May 2, 2014


By Joy DeKok

I was stuck.  I wrote it off as writer's block, a bad case of procrastination, and maybe even burnout. 

The words beckoned, and I resisted them, but they would not let me go.
Instead of being grateful for them, I resented them, and wished they'd just go away. Not forever, but for a while. They did not.

I was reminded daily in casual conversations, by women in a similar situation as the main character, and in my dreams, about the novel I'd started and stopped years ago. The story I could not mold to fit the market I usually write for, although I tried.

Every time I let my guard down the story did its best to pull me in, and I did my best to push it away.
My "reasons" were reasonable. I work part- time for my husband. I have a small social media management business, and I help my dad with my mom. I also have a house to clean, family to love, friends to enjoy, and dogs to walk. Surely, it was a time thing. Or a tired thing. I'm older now, menopausal, and a little on the down side. Didn't I deserve a break?

The story said, "No."

I said, "For crying out loud!"

About that time, it dawned on me; I was arguing with my imagination against my talent, and the story I knew I'd been given to write. A story that scared me was more than likely at least two books.

I wasn't just afraid; I was frozen.

Everything about the project was bigger than me – bigger than my experience. Murder, rape, and a romance gone bad are not the norms in my life. What do I have in common with a kept woman, suspected in three murders, and who just might have to go back to go forward?  How on earth could I write what I don't know? Yes, I wrote about things I had never lived in my first novel, Rain Dance, but that was different.

Or was it? It turns out, not so much.

Sometimes writing what we don't know is a matter of looking beyond the story itself and into the hearts of the characters that are often a creative blend of real-live people. Those we know well, those we don't know very well, and those we don't know at all. We observe, remember, and imagine. Then we add a dash of pretend in the right spots, and dare to believe in that thing we call talent. Yours. Mine. Ours.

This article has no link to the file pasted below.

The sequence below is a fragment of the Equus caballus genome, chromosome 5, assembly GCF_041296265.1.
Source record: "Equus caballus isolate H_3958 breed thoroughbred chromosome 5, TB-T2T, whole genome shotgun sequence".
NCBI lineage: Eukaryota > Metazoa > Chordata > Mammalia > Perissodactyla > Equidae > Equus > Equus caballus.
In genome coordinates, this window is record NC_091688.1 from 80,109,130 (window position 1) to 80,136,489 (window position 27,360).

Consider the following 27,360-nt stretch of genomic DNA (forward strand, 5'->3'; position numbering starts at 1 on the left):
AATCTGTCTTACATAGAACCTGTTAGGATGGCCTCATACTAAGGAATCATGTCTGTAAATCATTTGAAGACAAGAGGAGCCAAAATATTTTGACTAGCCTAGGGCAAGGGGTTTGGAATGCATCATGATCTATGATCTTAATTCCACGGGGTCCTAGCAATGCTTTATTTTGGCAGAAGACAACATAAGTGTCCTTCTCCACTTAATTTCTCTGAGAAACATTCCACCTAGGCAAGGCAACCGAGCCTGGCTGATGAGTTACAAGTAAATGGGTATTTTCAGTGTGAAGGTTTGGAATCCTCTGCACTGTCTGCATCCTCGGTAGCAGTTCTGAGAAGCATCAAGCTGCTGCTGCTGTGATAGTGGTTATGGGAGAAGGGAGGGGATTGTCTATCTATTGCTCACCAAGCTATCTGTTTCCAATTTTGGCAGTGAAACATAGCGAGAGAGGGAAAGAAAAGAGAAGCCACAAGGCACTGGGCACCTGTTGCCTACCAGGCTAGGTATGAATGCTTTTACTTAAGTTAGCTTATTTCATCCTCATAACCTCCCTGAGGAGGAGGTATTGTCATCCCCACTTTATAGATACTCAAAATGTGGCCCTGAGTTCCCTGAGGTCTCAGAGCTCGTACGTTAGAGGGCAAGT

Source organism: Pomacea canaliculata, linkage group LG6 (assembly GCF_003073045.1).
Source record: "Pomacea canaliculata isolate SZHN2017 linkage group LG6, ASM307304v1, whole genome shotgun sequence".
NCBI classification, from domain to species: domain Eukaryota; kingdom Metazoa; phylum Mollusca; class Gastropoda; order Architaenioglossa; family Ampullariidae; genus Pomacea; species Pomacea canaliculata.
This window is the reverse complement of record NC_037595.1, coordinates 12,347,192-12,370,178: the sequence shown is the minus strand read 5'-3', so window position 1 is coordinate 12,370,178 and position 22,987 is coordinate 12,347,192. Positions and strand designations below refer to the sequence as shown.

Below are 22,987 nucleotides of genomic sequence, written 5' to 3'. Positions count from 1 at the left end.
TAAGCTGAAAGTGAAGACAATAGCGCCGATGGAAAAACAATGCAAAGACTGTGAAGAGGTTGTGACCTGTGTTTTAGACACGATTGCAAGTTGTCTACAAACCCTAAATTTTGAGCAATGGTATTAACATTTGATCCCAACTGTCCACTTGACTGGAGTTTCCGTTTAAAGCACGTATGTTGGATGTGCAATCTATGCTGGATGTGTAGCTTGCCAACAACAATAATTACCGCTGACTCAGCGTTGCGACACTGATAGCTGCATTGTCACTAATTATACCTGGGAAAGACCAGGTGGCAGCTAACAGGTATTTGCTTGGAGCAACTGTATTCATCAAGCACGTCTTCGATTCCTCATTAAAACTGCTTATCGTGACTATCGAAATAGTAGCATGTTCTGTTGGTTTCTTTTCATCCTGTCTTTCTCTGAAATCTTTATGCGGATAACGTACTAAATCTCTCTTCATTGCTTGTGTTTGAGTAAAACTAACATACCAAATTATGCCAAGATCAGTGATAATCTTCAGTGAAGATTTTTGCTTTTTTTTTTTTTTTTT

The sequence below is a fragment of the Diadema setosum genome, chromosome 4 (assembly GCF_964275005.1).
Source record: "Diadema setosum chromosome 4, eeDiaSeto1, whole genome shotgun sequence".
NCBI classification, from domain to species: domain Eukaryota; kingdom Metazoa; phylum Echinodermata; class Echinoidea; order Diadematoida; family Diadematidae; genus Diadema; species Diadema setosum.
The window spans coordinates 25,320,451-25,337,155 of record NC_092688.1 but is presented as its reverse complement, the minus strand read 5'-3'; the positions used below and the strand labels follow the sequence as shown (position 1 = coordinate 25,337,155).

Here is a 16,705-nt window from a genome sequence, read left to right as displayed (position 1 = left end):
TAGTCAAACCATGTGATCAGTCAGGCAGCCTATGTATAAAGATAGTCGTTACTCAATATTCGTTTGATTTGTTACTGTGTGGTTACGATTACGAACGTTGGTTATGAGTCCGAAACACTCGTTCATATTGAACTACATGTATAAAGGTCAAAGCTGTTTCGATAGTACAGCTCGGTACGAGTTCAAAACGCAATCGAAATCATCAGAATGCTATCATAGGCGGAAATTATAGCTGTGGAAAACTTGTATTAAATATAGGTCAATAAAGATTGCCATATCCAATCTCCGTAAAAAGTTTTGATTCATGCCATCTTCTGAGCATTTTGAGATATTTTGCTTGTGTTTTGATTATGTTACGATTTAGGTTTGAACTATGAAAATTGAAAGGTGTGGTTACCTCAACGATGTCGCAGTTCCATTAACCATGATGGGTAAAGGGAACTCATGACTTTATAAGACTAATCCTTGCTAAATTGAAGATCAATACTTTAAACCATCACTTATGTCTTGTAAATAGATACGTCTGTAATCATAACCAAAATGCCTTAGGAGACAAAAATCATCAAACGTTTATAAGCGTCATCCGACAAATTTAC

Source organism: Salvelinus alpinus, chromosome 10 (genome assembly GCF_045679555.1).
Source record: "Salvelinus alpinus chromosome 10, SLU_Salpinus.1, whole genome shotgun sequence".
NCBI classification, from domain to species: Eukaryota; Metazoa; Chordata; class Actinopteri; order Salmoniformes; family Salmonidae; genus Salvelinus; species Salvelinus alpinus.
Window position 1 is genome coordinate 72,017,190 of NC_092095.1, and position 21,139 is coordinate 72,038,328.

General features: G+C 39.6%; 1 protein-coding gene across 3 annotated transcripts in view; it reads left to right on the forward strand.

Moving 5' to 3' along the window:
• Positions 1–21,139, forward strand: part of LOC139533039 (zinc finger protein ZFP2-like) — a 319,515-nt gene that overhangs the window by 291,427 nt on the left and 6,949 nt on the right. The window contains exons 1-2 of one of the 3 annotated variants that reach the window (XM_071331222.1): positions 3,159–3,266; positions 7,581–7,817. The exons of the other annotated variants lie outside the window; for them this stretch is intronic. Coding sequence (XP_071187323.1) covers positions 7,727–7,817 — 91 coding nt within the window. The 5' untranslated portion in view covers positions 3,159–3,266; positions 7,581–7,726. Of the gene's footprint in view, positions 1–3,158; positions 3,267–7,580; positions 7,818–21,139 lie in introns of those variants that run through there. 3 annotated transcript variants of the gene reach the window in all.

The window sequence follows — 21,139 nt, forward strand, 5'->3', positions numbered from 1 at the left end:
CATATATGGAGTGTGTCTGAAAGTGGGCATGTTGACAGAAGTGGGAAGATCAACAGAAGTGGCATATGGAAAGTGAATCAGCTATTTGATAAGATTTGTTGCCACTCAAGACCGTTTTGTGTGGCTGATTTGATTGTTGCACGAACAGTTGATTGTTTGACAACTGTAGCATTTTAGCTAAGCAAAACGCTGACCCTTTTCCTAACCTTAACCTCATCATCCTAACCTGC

So how did I thaw out? I surrendered to the story, welcomed the words, listened to the characters, believed in my talent, and trusted that even though some of what I wrote would be bad, it could also be fixed.

It didn't happen overnight. The melting was gentle and steady, and even though the story stretched me at every point, it was kind. Now and then, I experience a little shiver of fear, but the words are now on the pages and like the southern breezes of spring, they keep my writing winter at bay.

Joy DeKok started writing as a little girl. She carries a large purse so she can take her journal and an assortment of pens with her in case a moment to jot comes along. Joy and her husband live on thirty-five acres of woods and field in Minnesota between Rochester and Pine Island. She’s been married to Jon for thirty-plus years. Joy enjoys time with her family, holding hands with her husband, lunch with friends, hot coffee, reading, bird watching, personal Bible study, and amateur photography. She has nine books in print and including her first general audience (suspense) novel (the first in The Northern Lights Series) featuring main character, Olivia Morgan. Faith is a vital part of Joy’s life. When she was sixteen, Joy asked God to find her and He did. Although most of her books fit the Christian market, Between the Lies, is where Joy proves she is a Christian who writes rather than a Christian writer. Connect with Joy at

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